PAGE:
Environmental Conservation & Protection Jobs for Veterans

Military veterans who love the outdoors and nature may find a career in environmental conservation allows them to continue serving their country by protecting its natural resources and environment. Many of these careers require laboratory and testing experience as well as data analysis skills. Below are a number of conservation careers for veterans with different skill sets.

Career Comparison

Job Title Median Wage (2016)* Job Growth (2016-2026)* Applicable Military Skills/Traits
Environmental Scientists and Specialists $68,910 11% Gathering and analyzing data; presentation preparation
Environmental Science and Protection Technicians $44,190 12% Sampling and conducting lab tests
Conservation Scientists and Foresters $60,610 6% Leadership and management skills; analysis and planning
Environmental Engineering Technicians $49,170 13% Installing and repairing machinery and devices; inspecting and identifying hazards
Hydrologists $80,480 10% Studying water flow across planet; water quality testing

Source: *U.S. Bureau of Labor Statistics

Careers in Environmental Conservation for Veterans

Veterans can put their military training to work in environmental conservation. Veterans who have worked in labs, intelligence gathering, analysis, planning, and as technicians may all find a position that suits their skills in this sector. Experience with geographic information systems (GISs) and related technology can also be very helpful. In some of these careers, active duty experience may give veterans an advantage over other job seekers.

Environmental Scientists and Specialists

Veterans with research, analysis, intelligence, and presentation experience may find a career as an environmental scientist or specialist to be a good fit. It is likely to be best for those veterans who have performed testing or research in hydrology, atmospheric sciences, or earth sciences.

This career category is broadly defined; scientists conduct research on many different issues that impact the planet and environment. They may analyze how to clean up a specific polluted area, for example, or advise an organization on how to minimize negative impacts on the environment. While all of the positions require an interest in the natural world, the central principle from a career perspective is that they are science based. Research is the core of the mission, and that requires testing and data. Ultimately, it also requires publication and presentation. This career requires a bachelor's degree.

Environmental Science and Protection Technicians

This career is a good fit for veterans who have experience collecting samples and testing in a lab environment. Those with experience sampling and testing petroleum products, water, and other chemicals may find demand for their skills.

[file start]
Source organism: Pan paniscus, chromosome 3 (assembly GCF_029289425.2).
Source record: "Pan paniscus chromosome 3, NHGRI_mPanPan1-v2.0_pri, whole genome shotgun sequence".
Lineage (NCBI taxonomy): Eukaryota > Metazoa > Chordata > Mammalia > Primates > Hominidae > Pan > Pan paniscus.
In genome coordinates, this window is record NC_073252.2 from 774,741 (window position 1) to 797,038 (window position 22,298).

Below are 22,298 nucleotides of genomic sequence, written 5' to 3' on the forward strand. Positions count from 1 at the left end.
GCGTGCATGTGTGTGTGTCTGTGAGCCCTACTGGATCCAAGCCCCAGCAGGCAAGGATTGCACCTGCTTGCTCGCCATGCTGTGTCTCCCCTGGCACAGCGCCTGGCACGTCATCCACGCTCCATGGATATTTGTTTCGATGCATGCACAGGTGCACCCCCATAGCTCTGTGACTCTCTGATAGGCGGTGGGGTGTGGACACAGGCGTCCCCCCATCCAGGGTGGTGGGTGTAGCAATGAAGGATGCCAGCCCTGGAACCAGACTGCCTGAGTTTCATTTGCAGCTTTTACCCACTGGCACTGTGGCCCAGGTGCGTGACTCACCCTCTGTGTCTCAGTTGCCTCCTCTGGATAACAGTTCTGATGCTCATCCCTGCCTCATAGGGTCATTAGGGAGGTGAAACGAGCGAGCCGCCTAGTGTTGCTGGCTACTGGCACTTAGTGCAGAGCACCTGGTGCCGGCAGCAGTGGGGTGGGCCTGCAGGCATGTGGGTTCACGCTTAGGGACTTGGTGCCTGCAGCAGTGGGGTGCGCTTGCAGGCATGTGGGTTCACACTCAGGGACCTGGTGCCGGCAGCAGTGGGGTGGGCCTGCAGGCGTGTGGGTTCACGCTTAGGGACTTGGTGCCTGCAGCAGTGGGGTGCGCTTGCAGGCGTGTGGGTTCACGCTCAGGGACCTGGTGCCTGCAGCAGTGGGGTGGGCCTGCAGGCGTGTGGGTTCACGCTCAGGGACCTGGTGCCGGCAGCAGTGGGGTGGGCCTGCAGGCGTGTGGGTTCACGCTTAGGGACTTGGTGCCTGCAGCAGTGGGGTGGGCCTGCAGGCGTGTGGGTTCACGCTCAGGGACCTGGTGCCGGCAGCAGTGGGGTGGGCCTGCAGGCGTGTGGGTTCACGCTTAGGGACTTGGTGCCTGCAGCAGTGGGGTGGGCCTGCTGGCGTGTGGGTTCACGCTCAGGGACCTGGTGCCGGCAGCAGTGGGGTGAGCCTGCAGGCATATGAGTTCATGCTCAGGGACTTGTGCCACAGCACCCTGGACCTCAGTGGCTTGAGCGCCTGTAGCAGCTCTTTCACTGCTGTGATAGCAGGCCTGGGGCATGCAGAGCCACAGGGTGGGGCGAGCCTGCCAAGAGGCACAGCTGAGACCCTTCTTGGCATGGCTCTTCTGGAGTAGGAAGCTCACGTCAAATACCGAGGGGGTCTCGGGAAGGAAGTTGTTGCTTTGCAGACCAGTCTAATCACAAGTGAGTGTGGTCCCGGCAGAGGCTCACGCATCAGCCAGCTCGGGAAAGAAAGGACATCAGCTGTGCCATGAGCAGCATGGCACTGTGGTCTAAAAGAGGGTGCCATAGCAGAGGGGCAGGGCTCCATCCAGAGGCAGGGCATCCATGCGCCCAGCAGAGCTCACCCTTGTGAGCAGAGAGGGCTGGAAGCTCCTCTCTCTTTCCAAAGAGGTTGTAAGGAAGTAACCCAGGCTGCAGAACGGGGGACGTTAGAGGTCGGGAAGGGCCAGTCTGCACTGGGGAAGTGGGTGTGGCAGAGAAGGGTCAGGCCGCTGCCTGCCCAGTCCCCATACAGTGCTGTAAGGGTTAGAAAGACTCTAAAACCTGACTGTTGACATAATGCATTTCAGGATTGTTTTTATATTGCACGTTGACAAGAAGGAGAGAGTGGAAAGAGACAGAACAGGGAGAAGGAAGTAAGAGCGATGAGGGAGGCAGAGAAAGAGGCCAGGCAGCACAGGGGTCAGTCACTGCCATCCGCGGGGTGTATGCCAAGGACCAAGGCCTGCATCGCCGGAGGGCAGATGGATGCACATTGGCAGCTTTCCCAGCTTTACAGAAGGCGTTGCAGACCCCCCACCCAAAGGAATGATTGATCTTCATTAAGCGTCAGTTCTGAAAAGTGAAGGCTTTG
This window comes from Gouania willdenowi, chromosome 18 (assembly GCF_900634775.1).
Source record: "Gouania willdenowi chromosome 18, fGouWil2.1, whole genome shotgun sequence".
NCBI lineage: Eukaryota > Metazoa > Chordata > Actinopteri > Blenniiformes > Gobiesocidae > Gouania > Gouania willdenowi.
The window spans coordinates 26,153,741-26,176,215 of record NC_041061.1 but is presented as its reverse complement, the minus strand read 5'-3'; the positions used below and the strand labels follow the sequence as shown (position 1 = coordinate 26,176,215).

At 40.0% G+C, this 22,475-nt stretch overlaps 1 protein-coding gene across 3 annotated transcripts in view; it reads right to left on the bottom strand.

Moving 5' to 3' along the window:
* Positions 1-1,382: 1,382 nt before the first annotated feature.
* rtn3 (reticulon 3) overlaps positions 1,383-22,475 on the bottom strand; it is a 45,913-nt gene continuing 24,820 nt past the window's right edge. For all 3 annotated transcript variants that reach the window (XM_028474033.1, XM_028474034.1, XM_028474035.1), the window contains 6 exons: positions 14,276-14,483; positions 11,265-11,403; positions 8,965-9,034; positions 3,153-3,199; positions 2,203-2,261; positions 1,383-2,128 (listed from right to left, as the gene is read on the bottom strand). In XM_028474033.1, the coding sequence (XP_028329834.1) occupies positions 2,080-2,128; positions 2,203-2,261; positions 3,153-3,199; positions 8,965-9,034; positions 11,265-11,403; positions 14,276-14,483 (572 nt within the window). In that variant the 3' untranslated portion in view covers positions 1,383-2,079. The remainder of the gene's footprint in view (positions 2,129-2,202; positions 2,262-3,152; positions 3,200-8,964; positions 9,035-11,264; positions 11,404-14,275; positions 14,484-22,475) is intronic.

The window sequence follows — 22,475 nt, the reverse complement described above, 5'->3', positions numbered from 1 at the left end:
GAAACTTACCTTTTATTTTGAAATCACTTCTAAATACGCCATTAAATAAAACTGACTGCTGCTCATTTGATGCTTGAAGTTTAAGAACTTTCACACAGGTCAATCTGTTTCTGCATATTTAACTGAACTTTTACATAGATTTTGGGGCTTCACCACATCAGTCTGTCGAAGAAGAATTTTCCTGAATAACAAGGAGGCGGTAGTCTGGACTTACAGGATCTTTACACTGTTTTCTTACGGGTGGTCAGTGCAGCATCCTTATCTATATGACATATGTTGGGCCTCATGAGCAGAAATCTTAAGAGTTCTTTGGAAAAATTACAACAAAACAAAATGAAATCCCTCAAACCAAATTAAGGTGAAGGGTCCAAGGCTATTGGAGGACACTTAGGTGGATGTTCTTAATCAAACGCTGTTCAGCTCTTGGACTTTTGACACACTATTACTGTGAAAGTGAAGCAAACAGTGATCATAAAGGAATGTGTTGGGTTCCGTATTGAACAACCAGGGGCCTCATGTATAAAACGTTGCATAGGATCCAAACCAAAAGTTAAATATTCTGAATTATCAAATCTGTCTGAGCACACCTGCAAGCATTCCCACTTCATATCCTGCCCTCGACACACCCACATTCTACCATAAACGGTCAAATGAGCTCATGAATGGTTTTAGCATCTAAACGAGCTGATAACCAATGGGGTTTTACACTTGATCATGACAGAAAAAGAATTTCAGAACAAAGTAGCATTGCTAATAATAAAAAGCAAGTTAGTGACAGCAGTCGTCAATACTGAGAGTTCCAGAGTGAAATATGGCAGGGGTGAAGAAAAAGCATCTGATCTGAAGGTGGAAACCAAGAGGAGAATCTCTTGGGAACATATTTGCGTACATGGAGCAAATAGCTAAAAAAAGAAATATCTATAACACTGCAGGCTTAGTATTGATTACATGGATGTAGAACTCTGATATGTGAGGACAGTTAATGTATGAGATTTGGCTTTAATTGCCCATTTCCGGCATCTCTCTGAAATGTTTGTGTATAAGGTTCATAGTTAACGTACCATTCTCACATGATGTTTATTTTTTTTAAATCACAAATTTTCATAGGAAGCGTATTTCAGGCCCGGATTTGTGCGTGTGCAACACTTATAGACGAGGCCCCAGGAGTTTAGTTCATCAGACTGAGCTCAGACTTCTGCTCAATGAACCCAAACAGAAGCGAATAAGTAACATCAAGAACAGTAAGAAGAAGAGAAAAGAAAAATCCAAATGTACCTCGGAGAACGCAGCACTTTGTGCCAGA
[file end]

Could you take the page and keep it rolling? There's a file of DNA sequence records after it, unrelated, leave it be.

Environmental science and protection technicians support research into pollution and its sources. They may test urban water systems and watersheds. They may also take air and soil samples. They provide the data required to make decisions and enforce pollution standards. An associate's degree is necessary.

Conservation Scientists and Foresters

It might come as a surprise, but veterans who choose to become conservation scientists and foresters may well be those who were involved in military logistics, planning, and even inventory control. These positions require skills with management, timing, budgets, and tracking quantities of goods and condition across areas and over time.

Conservation scientists and foresters manage the forests and federal lands of the United States. This involves tracking the growth and conditions of trees, scheduling cuttings and removals, mitigating damage from fires or other issues, and creating healthy sustainable public lands. These decisions are made on the basis of scientific resource management and resource health. Conservation scientists gather and study data to base their recommendations. A bachelor's degree is required for this position.

Environmental Engineering Technicians

Veterans with experience conducting inspections and handling or repairing machinery in the field can become environmental engineering technicians. Veterans who can quickly troubleshoot mechanical problems and identify potential hazards will find this position plays to their strengths. Prior training with hazardous materials may be beneficial.

Environmental engineering technicians assist engineers. They set up and operate machinery, such as that used to clean up pollution. They also inspect facilities for compliance with environmental regulations and rules. Part of their work includes gathering samples and bringing them back for testing and to collate data. They might put in place automated sampling devices which only have to be visited occasionally, and spend time in the lab downloading and working with data. The career can require a varied skill set and is best suited to individuals who are equally comfortable in the wilderness, alongside an urban creek, in a laboratory, and in the field working with machines. An associate's degree is required; ABET accredits engineering programs at this level.


Military researchers study water systems intensely for a variety of reasons, including campaign planning, crisis preparation, and as a vital resource for nations and regions. Those who have experience sampling and monitoring water systems in addition to analysis skills may enjoy a career as a hydrologist.

Hydrologists specialize in the study of water. They study water as it cycles through the atmosphere, as it runs down rivers to the sea, and as it flows underground into aquifers. In addition to the movement of water, they also study water quality, testing for pollutants and natural chemical variations. Hydrologists require a bachelor's degree.

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